Placement Weekly payment total
1 child and 1 parent £815
1 child and 2 parents £880

Pre-birth placement (6 week guideline)

Placement Weekly payment total
expectant mother £617

If a parent decides to leave the placement, the foster carer will continue to receive the parent and child rate until the matter is brought before the court or other appropriate decision-making forum.

When a decision has been made for a child to remain with the foster carer and the carer cannot offer support for another parent and child placement, a bed blocking fee will be paid at £230 per week.

Council Tax contributions

All our approved foster carers are offered a contribution towards their annual Council Tax payments.

This figure is based on the average Council Tax cost for Medway households.

A payment of £310 per year will be made to the primary carer in November of each year following the foster carers’ first year of approval.

The payment is made after the annual review each year.

This payment does not depend on:

  • if you live in Medway
  • if you have a child in placement (you must be available for future placements).

If you do not live in Medway, your local council will not be involved.


In addition to the fees, allowances, and Council Tax contributions, we offer a variety of concessions. These are given seasonally to approved foster carers.


Age of child Transport Miles per week based of 45p  (miles)
0 to 4 years old £48 106
5 to 10 years old £54 120
11 to 15 years old £60 133
16 years old and over £71 157

Supported lodging fees

Placement Total
Supported lodgings £330
Staying put £200

Tax and fostering

In general, fostering pay is not subject to Income Tax.

This is because the Qualifying Care Relief Tax Scheme (QCRTS) is quite generous, so you'll not normally have any taxable profit.

You'll need to do a simple calculation at the end of each tax year to see what your tax threshold is for that year and whether you have gone over it.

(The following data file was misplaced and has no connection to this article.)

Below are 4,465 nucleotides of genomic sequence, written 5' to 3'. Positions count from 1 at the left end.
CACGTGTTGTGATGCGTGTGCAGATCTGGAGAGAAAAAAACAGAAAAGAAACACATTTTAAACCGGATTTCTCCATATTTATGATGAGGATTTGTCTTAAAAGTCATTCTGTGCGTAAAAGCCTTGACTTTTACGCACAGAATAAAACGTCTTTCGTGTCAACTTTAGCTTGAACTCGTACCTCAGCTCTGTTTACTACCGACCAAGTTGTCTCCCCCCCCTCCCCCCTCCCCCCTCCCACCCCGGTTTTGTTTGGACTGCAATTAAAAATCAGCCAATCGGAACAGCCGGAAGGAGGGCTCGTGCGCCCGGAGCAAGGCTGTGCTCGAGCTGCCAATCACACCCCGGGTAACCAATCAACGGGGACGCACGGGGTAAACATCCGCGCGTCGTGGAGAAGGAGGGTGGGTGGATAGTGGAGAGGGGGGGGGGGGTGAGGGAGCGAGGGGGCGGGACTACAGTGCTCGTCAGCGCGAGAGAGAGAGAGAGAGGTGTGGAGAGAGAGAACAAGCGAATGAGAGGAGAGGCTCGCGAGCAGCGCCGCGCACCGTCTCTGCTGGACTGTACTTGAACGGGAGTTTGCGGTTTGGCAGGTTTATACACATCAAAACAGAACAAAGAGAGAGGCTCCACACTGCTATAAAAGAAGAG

If you have, this is called taxable profit and you may have to pay tax.

Self-employment and foster care

Since April 2003, all foster carers have been treated as self-employed.

Most foster carers do not have to pay tax, thanks to the QCRTS.

Under this scheme, you do not have to keep detailed accounts and receipts, and it’s easy to work out if you owe any tax.

The scheme also means you:

  • can earn up to £10,000 from fostering before you must pay tax
  • receive tax relief for every week you foster a child.

If you need help registering, read our registering as self-employed guidance section.

Tax support for foster carers

HMRC has 2 tools to help foster carers with the registration and self-assessment process:

Registering as self-employed

When you become a foster carer, you're classified by HMRC as self-employed for tax and national insurance purposes.

You'll need to apply with HMRC for self-assessment by 5 October of the year you were approved to become a foster carer.

For example, if you were approved in January 2022, you must register for self-assessment by 5 October 2022.

You must register for self-assessment even if:

  • you have no tax to pay
  • do not make a profit from fostering.

To register, you'll need your National Insurance number and the date you were approved as a foster carer.

You can register by:

Annual tax return

Once you have registered for self-assessment, you'll need to fill out a self-employed tax return every year.

This includes details of your fostering earnings and any other income you may have.

You must keep a note of anything you earn from fostering.

Claiming benefits

Being a foster parent can affect the benefits you get.

As a foster carer, you can still claim for means-tested benefits depending on your circumstances.

Your fostering allowance is not usually counted towards your total income when calculating your eligibility to receive them.

If you’re claiming benefits, you'll need to tell the organisation that pays you that you’re also getting foster care allowance.

Use a benefits calculator to check what benefits you’re eligible for.

For more help on how your benefits may change, contact:

  • the organisation that pays you
  • Fosterline (a free fostering advice service).